Chewing gum is good for the brain and can boost alertness by 10%
Chomping away boosts thinking and alertness and the study reveals reaction times amongst chewers are up to 10% faster.
The report in the journal Brain and Cognition will be welcome news to celebrity gum chewers such as football manager Sir Alex Ferguson, who is rarely ever seen on the touchline without a stick of gum in his mouth.
The newly published research suggests as many as eight different areas of the brain are affected by the simple act of chewing.
One theory to explain the increased performance is that it increases arousal and leads to temporary improvements in blood flow to the brain.
Volunteers carried out tests while chewing and not chewing gum (which was flavourless) and the brains of the men and women were scanned to see which areas were active.
During the 30-minute tests the volunteers pressed a button with their right or left thumb in response to the direction of an arrow on a screen. One test was more complicated than the other.
During both tests, alertness and reaction times were measured and results showed they improved while chewing gum.
Men and women who were not chewing took 545 milliseconds to react, compared with 493 milliseconds among the chewers. The scan results show that the brain regions most active during chewing were those involved with movement and attention.
‘Our results suggest that chewing induced an increase in the arousal level and alertness in addition to an effect on motor control and, as a consequence, these effects could lead to improvements in cognitive performance,’ said the researchers from the National Institute of Radiological Sciences in Japan, and other centres.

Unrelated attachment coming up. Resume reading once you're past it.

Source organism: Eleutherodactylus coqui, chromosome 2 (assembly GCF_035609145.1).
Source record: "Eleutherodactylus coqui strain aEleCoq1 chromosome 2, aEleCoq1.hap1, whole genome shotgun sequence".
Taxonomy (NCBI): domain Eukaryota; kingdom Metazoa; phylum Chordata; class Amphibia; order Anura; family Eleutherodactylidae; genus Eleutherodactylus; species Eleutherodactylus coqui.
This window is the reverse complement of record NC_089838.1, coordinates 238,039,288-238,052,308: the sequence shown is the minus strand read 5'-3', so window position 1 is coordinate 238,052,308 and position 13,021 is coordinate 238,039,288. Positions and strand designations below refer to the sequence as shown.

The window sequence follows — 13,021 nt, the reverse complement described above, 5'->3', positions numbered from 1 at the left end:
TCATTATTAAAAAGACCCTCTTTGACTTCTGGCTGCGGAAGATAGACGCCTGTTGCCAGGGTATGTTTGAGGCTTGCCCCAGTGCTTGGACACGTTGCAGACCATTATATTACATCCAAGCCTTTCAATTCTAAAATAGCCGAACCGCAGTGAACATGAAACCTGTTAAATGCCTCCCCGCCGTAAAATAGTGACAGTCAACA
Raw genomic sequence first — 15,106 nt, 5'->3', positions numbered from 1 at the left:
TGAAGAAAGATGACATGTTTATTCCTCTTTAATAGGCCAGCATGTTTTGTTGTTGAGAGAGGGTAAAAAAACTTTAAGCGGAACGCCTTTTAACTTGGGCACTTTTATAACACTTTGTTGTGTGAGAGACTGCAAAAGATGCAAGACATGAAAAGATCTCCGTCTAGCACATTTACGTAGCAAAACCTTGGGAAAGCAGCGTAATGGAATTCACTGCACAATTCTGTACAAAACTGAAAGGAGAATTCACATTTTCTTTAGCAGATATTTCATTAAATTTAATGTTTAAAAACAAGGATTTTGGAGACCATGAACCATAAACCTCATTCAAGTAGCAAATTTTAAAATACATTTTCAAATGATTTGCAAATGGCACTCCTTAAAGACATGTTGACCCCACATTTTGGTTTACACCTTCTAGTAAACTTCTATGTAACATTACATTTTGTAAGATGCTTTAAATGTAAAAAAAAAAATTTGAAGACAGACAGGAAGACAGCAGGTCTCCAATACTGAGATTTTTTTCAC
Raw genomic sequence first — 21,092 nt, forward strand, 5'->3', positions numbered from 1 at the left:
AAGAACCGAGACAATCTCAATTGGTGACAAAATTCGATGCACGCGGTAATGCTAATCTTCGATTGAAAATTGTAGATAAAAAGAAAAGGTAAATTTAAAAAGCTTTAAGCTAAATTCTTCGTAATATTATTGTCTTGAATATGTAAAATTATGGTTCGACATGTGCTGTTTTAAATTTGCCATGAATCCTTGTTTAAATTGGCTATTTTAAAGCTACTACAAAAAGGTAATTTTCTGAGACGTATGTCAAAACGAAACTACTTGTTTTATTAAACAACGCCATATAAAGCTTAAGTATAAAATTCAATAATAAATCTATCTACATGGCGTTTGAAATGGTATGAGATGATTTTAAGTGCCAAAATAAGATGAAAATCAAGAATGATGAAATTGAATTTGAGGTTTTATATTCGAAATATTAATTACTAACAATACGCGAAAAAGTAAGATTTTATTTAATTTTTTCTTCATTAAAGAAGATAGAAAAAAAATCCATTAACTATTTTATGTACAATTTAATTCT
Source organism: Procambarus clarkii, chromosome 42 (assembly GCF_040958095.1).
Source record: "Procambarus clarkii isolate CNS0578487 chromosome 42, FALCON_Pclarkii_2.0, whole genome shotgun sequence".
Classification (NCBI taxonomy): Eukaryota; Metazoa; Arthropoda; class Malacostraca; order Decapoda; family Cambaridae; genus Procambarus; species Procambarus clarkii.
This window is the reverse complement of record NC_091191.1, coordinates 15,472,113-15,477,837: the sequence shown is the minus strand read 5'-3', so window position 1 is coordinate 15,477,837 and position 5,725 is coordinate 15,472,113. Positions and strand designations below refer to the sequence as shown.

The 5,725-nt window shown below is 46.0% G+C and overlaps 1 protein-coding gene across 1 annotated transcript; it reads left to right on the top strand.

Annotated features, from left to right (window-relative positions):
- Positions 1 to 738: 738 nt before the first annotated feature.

How these effects come about is less clear.
In one small experiment, chewing a piece of gum for 20 minutes led to an increased heart rate, and one suggestion is that this forces more oxygen and nutrients to the brain.
Another is that chewing leads to the production of higher levels of insulin, which stimulates areas of the brain concerned with memory and alertness.
Professor Andy Smith of Cardiff University, a leading health-related behavioural specialist who has investigated chewing gum and behaviour, said: ‘It is an interesting study. The improvement in reaction time they found is highly significant. It may be that the more complicated the task, the greater the effect on reaction times.
‘We don’t really know how chewing could have such effects. Is it simply the stress-relieving effect of the rhythmic action of chewing, like chanting or a squeeze ball, or is something more fundamental going on?
‘The effects of chewing on reaction time are profound. Perhaps football managers arrived at the idea of chewing gum by accident, but they seem to be on the right track.’ However, this latest Japanese study appears to conflict with research at Cardiff University published last year.
Tests showed people who chewed gum had a harder time recalling lists of letters and numbers than those who avoided the habit.
Researchers concluded the motion involved in chewing impedes the brain’s ability to memorise serial lists.
In the same way as tapping a foot or finger can be a distraction, continual movements such as chewing can interfere with short-term memory, the research concluded.